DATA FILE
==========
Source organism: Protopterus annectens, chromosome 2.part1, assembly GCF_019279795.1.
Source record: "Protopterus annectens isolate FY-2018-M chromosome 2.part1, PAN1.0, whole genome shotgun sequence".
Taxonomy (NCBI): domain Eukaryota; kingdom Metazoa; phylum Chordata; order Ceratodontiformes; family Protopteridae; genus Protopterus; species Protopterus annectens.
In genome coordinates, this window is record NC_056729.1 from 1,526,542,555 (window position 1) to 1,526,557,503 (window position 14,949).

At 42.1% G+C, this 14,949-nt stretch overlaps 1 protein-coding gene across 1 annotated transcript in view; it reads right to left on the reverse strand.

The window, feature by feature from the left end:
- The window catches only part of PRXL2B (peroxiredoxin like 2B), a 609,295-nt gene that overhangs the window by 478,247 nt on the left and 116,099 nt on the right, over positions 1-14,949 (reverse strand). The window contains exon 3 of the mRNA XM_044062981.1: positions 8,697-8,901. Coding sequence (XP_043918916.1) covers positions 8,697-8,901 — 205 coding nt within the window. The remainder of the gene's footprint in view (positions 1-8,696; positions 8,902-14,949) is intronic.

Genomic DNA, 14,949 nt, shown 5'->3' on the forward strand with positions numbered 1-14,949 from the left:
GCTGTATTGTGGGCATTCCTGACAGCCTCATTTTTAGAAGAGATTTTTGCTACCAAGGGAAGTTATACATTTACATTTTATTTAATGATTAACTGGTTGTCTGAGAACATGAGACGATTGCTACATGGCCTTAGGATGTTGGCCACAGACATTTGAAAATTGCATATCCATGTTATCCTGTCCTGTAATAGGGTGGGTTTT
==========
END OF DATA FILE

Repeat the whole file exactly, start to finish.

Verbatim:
Source organism: Protopterus annectens, chromosome 2.part1, assembly GCF_019279795.1.
Source record: "Protopterus annectens isolate FY-2018-M chromosome 2.part1, PAN1.0, whole genome shotgun sequence".
Taxonomy (NCBI): domain Eukaryota; kingdom Metazoa; phylum Chordata; order Ceratodontiformes; family Protopteridae; genus Protopterus; species Protopterus annectens.
In genome coordinates, this window is record NC_056729.1 from 1,526,542,555 (window position 1) to 1,526,557,503 (window position 14,949).

At 42.1% G+C, this 14,949-nt stretch overlaps 1 protein-coding gene across 1 annotated transcript in view; it reads right to left on the reverse strand.

The window, feature by feature from the left end:
- The window catches only part of PRXL2B (peroxiredoxin like 2B), a 609,295-nt gene that overhangs the window by 478,247 nt on the left and 116,099 nt on the right, over positions 1-14,949 (reverse strand). The window contains exon 3 of the mRNA XM_044062981.1: positions 8,697-8,901. Coding sequence (XP_043918916.1) covers positions 8,697-8,901 — 205 coding nt within the window. The remainder of the gene's footprint in view (positions 1-8,696; positions 8,902-14,949) is intronic.

Genomic DNA, 14,949 nt, shown 5'->3' on the forward strand with positions numbered 1-14,949 from the left:
GCTGTATTGTGGGCATTCCTGACAGCCTCATTTTTAGAAGAGATTTTTGCTACCAAGGGAAGTTATACATTTACATTTTATTTAATGATTAACTGGTTGTCTGAGAACATGAGACGATTGCTACATGGCCTTAGGATGTTGGCCACAGACATTTGAAAATTGCATATCCATGTTATCCTGTCCTGTAATAGGGTGGGTTTT